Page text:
Leslie Shier, the director of client excellence of Calgary Economic Development, said Cube is a tangible example of economic strategy in a new economy. 

“Cube, and the name is a little ironic, embodies the out-of-the-box thinking that is required to resolve some of our challenges,” Shier said. “Strategic Group has taken under-utilized office space off the market and created 65 new homes for people in the heart of our city.

“It is helping to put more of a human space in our downtown. That is no small feat. We need more purpose-built rental in our core. We’re heavily weighted in our office sector. So, bringing a better balance between commercial and residential is required to create the vibrancy that we need.”

Benefits, requirements for repurposing

In order to pursue office-to-residential conversions, a number of things need to fall into place, Mamdani said.

First, there has to be a vacant office building. Then, you need an appealing neighbourhood for people to live in. The floor plates and elevator locations need to be considered. Then, a company has to take a long-term view of its business plan.

“Is it better to have residential income in the next 10 months and spend $25 million doing it, or wait it out and hope for something different to happen somewhere between 12 and 16 years from now? That’s the decision we had to make and that was the tough decision,” said Mamdani.

Cube is the company’s third repurposing project. The first was the nearby Store & Go building where an old office was converted into a storage facility. The second was the Avenida Food Hall in south Calgary, now home to a food centre with more than three dozen entrepreneurs.

“Repurposings, finding different reasons to keep old office buildings around, have a number of benefits. There’s really four that I think are most important,” explained Mamdani. “There’s the business, the economy, the community and the environment.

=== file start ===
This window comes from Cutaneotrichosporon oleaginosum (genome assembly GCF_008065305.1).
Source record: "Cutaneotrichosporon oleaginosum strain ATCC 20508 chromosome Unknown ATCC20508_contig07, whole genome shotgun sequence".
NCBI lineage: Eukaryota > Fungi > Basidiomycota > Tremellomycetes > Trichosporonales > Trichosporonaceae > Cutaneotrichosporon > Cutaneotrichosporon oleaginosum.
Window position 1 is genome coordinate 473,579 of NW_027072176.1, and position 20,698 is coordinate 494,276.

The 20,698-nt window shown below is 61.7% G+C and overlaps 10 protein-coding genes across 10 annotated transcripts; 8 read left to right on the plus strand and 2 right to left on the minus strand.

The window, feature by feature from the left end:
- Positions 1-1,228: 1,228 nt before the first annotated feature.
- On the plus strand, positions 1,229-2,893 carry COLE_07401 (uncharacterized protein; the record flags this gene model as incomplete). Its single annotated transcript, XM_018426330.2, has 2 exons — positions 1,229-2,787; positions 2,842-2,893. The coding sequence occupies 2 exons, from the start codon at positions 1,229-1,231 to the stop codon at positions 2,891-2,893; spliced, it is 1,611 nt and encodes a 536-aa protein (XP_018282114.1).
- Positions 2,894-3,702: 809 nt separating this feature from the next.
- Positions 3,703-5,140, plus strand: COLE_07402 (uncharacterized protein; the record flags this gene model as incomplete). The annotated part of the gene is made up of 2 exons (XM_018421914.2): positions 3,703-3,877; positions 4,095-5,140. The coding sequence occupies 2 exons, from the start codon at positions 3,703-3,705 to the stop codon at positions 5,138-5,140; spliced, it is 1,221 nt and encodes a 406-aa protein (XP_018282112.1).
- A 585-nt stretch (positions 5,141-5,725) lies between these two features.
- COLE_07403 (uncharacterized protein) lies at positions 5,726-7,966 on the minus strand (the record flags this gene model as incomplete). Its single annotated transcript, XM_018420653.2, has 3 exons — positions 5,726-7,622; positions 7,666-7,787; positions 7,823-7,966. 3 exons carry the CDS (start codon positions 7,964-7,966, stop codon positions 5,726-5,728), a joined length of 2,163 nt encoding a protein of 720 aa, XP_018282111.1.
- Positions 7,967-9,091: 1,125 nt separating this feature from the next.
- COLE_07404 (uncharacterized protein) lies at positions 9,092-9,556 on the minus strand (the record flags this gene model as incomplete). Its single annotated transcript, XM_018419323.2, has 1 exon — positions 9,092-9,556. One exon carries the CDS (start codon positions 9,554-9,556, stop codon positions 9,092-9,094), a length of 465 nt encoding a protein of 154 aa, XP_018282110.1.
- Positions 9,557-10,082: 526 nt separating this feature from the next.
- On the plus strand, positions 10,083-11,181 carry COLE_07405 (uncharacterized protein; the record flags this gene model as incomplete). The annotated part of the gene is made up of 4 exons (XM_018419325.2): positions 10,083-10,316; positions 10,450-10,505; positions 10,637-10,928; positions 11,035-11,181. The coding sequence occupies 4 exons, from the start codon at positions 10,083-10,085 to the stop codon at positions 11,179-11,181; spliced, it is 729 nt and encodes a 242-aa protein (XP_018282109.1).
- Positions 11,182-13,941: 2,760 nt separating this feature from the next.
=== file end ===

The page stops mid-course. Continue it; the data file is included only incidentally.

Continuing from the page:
“The business impact is pretty simple. We wouldn’t have been able to collect any rent from a vacant office building. With a full residential building, we get to collect rent, 10 to 12 to 16 years earlier than we would have otherwise. It’s important for the economy.

“We’ve eliminated over 500,000 square feet from the denominator of office space. That’s significant.”

Major environmental impact

From an environmental perspective, Mamdani said the repurposing projects saved over 80,000 tonnes of material from ending up in a landfill.

Mamdani said the vacancy in the rental market is under five per cent in the Beltline area of Calgary and much of the residential inventory is over 40 years old. So, the market for new residential rental is strong.

Cube was formerly known as the Stephenson Building which Strategic has owned for over 10 years.

Cube rents range from $1,600 to $1,999 per month.

Suites feature open-concept floor plans, nine-foot ceilings with full-length window walls, individual air conditioning systems with heat recovery, high-efficiency, front-loading washer and dryer, expansive kitchen islands with dining space, gigabit internet, walk-in closets, in-suite safe, keyless access, stainless steel appliances, and more.

The building is pet-friendly with underground parking, a secure bike room and storage lockers and a rooftop patio featuring natural gas barbecues, lounging chairs and a fire table.


Mario Toneguzzi, based in Calgary has 37 years of experience as a daily newspaper writer, columnist and editor. He worked for 35 years at the Calgary Herald covering sports, crime,…

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Mario Toneguzzi, based in Calgary has 37 years of experience as a daily newspaper writer, columnist and editor. He worked for 35 years at the Calgary Herald covering sports, crime,…

Read more